The second movement contains two celebrated themes whose emotional burden is unmistakable. The first is the famous tune sung by the solo horn; the second, first heard from the oboe as counter?point to the first, is subsequently taken over by the full orchestra and built to a powerful climax. Two further motifs are heard: a fanciful connective interlude for clarinet and bassoon, and the "Fate" motto from the opening of the work, which appears abruptly as the emotional buildup reaches its crest. The movement ends quietly, on a note of bittersweet resignation.
In place of a scherzo we have what is perhaps the finest of Tchaikovsky's grand waltzes. If the mood is never really gay, neither is it really sad; we are on rather neutral ground, and when the "Fate" motto makes its inevitable appearance it is no longer fierce and foreboding, but casual, subdued, almost mocked.
The majestic opening of the Finale presents the "Fate" motto in an altogether new light, trans?ferred into the major for a solemn but by no means gloomy processional. In the movement proper (allegro vivace) a more startling metamorphosis is revealed: in a kaleidoscopic sequence of in?credible melodic abundance, the motto shows a wholly different character--exultant, jubilant, ringing with selfconfidence. Following a false ending, a long, triumphant coda--the "Fate" motto as a march, with the slowmarch theme from the first movement similarly transformed as a final embellishment--sets the seal of affirmation on the Symphony.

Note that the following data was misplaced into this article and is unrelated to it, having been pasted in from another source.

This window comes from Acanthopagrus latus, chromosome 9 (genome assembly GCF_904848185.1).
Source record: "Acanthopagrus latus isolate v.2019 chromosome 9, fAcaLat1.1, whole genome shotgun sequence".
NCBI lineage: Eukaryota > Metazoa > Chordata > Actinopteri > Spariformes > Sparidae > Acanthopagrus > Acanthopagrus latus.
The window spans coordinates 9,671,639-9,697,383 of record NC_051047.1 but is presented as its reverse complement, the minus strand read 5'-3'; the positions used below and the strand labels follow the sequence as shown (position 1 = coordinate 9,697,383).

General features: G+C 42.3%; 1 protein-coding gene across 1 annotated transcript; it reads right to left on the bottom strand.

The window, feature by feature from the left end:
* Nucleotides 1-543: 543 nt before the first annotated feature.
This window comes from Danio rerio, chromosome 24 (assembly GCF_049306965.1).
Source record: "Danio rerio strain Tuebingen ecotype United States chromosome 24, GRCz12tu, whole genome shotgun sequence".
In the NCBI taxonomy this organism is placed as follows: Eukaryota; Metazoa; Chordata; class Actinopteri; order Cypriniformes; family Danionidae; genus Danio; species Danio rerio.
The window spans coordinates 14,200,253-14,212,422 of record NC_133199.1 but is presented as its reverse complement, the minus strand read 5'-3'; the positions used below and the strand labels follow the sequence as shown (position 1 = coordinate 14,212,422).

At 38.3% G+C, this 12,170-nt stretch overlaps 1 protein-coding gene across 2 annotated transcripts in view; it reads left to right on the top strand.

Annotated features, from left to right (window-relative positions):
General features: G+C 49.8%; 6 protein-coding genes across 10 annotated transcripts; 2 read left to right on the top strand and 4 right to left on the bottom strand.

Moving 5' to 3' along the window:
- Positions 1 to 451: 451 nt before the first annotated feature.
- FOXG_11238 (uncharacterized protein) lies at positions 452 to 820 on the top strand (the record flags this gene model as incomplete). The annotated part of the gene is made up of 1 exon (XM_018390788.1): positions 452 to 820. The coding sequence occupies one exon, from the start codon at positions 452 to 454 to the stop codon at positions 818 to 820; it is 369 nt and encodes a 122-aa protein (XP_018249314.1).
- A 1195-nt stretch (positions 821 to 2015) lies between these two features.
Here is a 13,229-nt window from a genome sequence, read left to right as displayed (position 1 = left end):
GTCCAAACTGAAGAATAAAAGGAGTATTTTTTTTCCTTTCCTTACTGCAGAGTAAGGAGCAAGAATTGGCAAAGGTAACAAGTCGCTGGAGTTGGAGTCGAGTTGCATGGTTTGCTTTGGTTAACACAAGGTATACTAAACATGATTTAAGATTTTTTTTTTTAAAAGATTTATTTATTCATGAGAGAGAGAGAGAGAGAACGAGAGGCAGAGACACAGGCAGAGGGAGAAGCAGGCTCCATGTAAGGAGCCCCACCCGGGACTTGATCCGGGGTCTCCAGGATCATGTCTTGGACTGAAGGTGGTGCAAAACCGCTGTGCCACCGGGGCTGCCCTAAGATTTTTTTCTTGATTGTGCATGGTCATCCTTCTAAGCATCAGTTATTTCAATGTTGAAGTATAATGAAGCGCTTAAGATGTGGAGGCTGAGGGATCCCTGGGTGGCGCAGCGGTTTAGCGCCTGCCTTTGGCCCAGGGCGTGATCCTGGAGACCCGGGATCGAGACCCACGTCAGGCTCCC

Tchaikovsky was far less pleased with his Fifth Symphony than with its predecessor. A few weeks after the Petersburg premiere (November 17, 1888) he wrote: "After each performance I become more and more convinced that my new Symphony is a failure, and the consciousness of this--and also of what it may indicate regarding the weakening of my creative powers--depresses me greatly. It seems the Symphony is too garish, too massive, too patchy and insincere, too long, and generally of very little appeal. Except for Taneyev, who insists the Fifth is my best work, all my friends have a low opinion of it. Is it possible I have already written myself out"
Some time later, Tchaikovsky thought better of the Fifth, and suggested that it had been his own conducting that had made such a poor case for the work. In any event, it has become the most beloved of his symphonies, and the reasons are not far to seek: the music is extravagantly beautiful. Few scores by Tchaikovsky or anyone else are so rich in superb melodies, or so opulently colored, or scale so many emotional peaks.
Gallery of 100